England loses a small orchestra

The Lancashire Sinfonietta has given up the unequal fight for survival. Local authority support had been whittled down to nothing and Arts Council England were not prepared to help. More here.

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  • England doesn’t really lose an orchestra, this orchestra never really existed as such. It’s a handful of musicians playing as freelancers, operating under an orchestral-sounding name. Something like twelve instrumentalists and a similar number of singers lend their names to the ensemble, which performed a few events here and there, thanks mainly to the largesse of “someone else’s money” via Lancashire County Council.
    The County Council has a legal obligation to provide certain services, and this isn’t one of them. Their funding must therefore go first and foremost to the services they are obliged to provide for their residents before they consider extras. I find myself more surprised that the CC managed to find nearly £150,000 to give to this group alone in a previous year than I am surprised to find that support cut to £25,000.

    All that said, it does seem a shame that some of the good work this group did with children especially will now not happen (although that niche could easily be filled by others, or the same players under another name, we’ll have to wait and see).

    • You mean: Instead use the money to support the growing Muslim community in Northern England, which will give us all so much joy over the coming years!

    • “musicians playing as freelancers, operating under an orchestral-sounding name…thanks mainly to the largesse of ‘someone else’s money'”

      If these criteria debar an ensemble from being an “orchestra”, I wonder how many UK orchestras (especially in London) would still merit the name…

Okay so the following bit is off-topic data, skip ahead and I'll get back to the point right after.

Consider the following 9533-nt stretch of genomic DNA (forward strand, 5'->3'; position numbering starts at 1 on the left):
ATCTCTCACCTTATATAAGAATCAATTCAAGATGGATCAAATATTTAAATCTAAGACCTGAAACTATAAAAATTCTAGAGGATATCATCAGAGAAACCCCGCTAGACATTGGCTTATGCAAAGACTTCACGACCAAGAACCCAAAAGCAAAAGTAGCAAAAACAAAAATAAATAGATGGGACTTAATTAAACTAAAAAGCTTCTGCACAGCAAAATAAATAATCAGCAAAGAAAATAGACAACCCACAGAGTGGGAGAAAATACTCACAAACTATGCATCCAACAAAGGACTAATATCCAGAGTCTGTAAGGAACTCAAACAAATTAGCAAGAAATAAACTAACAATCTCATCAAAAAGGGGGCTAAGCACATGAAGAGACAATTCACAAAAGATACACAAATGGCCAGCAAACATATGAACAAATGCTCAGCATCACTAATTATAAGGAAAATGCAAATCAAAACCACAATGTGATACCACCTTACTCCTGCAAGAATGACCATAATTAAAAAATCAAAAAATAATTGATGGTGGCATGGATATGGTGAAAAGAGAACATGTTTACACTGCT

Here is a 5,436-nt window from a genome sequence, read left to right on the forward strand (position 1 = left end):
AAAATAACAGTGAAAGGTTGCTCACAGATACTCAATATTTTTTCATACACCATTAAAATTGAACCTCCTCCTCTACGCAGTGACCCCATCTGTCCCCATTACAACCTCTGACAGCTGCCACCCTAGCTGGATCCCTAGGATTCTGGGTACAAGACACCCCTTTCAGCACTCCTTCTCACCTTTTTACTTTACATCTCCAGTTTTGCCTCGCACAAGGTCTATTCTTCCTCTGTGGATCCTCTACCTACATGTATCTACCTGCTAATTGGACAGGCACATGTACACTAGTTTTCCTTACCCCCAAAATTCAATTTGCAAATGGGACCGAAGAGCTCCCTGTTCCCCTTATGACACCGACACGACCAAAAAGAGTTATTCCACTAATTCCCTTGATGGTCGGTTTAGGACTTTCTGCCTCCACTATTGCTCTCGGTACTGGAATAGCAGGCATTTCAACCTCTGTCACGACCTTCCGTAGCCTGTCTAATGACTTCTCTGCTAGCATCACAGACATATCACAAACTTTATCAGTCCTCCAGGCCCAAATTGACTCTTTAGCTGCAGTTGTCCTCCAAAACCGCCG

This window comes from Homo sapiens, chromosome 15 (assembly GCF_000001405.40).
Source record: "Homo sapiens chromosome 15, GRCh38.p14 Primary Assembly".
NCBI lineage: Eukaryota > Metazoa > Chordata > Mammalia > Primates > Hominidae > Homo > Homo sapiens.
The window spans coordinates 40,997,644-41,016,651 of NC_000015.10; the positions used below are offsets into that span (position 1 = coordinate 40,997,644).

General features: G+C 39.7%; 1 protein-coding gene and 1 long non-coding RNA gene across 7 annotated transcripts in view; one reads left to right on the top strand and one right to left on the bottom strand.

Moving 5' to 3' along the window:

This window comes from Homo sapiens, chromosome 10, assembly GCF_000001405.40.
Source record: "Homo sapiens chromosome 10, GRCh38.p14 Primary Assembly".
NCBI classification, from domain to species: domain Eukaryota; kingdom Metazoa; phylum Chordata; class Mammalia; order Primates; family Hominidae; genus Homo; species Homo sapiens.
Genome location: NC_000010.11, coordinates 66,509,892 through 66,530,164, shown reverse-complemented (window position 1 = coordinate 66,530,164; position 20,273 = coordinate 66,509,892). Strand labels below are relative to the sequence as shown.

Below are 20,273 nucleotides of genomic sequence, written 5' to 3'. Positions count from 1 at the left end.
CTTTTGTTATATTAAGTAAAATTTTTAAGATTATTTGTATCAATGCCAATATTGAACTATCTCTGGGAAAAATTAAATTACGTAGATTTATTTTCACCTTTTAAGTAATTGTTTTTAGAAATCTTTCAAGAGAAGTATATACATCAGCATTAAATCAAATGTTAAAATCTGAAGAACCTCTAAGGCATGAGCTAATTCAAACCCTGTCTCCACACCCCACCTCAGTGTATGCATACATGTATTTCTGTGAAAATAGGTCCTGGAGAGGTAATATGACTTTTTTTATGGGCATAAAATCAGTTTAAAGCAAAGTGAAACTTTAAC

• Not that many.
        A handful is used here to mean around twelve, as advertised on the group’s website, which I posit is a chamber ensemble, not an orchestra, and too small too really merit “Sinfonietta”.
        London’s orchestras are both larger and convene more regularly as a large group to play. RPO, LSO, LPO, Philharmonia, BBCSO, BBCCO, ENO, ROH all fit in this description.
        The others who are not so full-time in operation – ECO, OSJ, CLS, OAE, ASMF, AAM, Britten Sinfonia (the latter two nominally based in Cambridge) and others may be smaller, but I believe have a larger core membership and regularly present larger concerts than the group under discussion here.
        So to answer your question, none of this would debar the vast majority of London ensembles from their names.

        The question of funding was related only to the ‘existence’ of the group, not to their title. If, for sake of argument, a group meet for three concerts in a year under one name, but the next year someone else pays for a concert and they meet under a different name, has the first group been “lost” or “ceased to exist”? In my opinion, no.

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